Report on the Geological Structure and Stability of the Hill Slopes Around Naini Tal

Report on the Geological Structure and Stability of the Hill Slopes Around Naini Tal

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This historic book may have numerous typos and missing text. Purchasers can download a free scanned copy of the original book (without typos) from the publisher. Not indexed. Not illustrated. 1897 edition. Excerpt: ...is only removed completely at temperatures over 3300 C. Whilst there is no doubt that the slates iii proximity to the sheets of intrusive trap have been raised far above this latter temperature, it is impossible to say to what temperature the slates generally have been exposed in past times. There is no doubt that they have been depressed to great depths in the Earth's crust since their original deposition, and have thus been exposed to high temperatures, and there is no doubt also that they have been exposed to pressure sufficient to produce cleavage, and movement under pressure sufficient to shear them. We know very little about the amount of heat produced in such cases, and practically nothing about the accompanying rise of temperature; but experiments by R. Mallet showed that mere crushing of slate was sufficient to produce heat enough to raise its temperature by about 1400 F.1 1 Cf. PfafF, Allgemeine Geologie, p. 141. W. B. and R. E. Rogers. "On the decomposition and partial solution of minerals, rocks, etc., by pore water, and water charged with carbonic acid." Amtr. Jour. Set., 2nd ser., vol. V, p. 401 (1848). At any rate, whatever may have been the vicissitudes of temperature through which the Naini Tal slates have passed, there is no' doubt that they have been dehydrated and have since only partially recovered their water. Specimens dried over sulphuric acid gave the following results on ignition: --81. Like a natural anhydrite, or over-burnt gypsum, the dehydrated slates and shales gradually absorb water and form the higher hydrated silicates of alumina with simultaneous expansion of the mass. Besides the normal hydrous silicate of alumina represented in pure form by kaolin (AljOa. SiOj. 2HsO), which contains 14 per cent, of...show more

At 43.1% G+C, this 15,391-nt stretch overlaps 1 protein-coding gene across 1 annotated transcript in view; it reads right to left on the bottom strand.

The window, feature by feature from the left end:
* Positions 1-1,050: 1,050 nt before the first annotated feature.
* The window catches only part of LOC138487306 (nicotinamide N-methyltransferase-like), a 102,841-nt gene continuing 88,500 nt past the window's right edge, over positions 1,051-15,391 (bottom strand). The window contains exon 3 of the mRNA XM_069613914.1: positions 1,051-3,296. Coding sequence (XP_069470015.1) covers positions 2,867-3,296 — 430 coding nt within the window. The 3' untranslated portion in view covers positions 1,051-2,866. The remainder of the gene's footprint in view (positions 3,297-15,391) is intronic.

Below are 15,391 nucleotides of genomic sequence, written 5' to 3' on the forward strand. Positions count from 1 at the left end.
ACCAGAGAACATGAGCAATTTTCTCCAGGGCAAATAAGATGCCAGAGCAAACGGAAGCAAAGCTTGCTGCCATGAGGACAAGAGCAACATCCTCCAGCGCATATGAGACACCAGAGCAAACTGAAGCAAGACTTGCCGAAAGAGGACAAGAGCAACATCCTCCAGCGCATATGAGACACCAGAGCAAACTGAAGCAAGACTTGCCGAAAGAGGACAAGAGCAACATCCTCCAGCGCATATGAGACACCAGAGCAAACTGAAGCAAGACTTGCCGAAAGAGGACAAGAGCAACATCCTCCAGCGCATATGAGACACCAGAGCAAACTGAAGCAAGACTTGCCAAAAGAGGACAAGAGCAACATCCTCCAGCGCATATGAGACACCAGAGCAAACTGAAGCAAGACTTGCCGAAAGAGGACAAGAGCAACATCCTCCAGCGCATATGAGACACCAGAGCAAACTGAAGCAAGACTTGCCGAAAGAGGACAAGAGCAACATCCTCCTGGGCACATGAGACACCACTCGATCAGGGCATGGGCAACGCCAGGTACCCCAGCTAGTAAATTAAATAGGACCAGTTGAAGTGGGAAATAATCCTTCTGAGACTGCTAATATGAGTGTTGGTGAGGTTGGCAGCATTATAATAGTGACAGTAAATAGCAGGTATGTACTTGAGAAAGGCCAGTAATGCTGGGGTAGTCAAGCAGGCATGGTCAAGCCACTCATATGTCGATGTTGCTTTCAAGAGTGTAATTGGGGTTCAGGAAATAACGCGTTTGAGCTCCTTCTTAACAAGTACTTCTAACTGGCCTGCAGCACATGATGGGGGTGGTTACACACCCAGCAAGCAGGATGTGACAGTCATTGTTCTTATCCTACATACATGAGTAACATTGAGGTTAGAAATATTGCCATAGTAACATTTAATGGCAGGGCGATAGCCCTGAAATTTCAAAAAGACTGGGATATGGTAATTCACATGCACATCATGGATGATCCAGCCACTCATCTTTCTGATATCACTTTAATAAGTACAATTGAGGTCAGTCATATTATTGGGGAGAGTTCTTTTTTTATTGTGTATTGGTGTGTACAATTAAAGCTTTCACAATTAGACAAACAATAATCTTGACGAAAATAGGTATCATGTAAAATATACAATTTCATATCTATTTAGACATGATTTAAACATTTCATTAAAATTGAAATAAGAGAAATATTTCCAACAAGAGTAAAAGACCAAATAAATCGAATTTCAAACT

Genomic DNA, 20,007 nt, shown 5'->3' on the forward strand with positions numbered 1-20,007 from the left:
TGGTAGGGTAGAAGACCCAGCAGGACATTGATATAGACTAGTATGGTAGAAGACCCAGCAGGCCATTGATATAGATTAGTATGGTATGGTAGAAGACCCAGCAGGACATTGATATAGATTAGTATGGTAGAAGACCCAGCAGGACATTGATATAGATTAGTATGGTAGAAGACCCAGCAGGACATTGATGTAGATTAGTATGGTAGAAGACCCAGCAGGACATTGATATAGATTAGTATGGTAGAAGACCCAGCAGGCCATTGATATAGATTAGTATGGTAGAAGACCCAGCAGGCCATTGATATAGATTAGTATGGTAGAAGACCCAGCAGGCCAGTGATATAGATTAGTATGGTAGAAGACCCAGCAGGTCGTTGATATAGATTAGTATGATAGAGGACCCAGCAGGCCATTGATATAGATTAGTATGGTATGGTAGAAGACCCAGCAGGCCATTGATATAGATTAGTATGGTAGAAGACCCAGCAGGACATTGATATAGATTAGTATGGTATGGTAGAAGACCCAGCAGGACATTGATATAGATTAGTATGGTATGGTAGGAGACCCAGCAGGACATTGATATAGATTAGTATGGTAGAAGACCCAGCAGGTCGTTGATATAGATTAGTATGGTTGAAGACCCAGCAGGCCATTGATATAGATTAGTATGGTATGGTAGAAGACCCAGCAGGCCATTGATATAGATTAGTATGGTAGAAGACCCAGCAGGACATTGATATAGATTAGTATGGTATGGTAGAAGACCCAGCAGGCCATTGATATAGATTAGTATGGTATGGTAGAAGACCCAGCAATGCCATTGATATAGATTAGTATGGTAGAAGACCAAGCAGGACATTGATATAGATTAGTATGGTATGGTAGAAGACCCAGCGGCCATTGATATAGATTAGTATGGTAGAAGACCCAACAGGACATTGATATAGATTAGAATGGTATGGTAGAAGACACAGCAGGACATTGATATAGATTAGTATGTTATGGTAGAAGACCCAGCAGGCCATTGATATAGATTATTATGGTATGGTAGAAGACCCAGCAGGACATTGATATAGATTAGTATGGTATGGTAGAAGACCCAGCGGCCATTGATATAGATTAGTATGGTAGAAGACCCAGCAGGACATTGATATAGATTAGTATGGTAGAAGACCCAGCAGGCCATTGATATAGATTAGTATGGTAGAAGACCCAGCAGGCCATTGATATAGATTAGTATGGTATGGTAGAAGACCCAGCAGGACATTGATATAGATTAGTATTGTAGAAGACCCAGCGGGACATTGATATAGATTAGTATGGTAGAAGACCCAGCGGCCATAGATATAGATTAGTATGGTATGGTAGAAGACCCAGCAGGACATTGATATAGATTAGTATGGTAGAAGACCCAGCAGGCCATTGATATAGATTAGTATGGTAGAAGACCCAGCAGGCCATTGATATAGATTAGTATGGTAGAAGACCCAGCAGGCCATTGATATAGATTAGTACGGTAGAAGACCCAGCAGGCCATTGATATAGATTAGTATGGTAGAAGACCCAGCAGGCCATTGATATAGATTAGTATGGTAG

Product details

  • Paperback | 30 pages
  • 189 x 246 x 2mm | 73g
  • Rarebooksclub.com
  • Miami Fl, United States
  • English
  • black & white illustrations
  • 1236496884
  • 9781236496881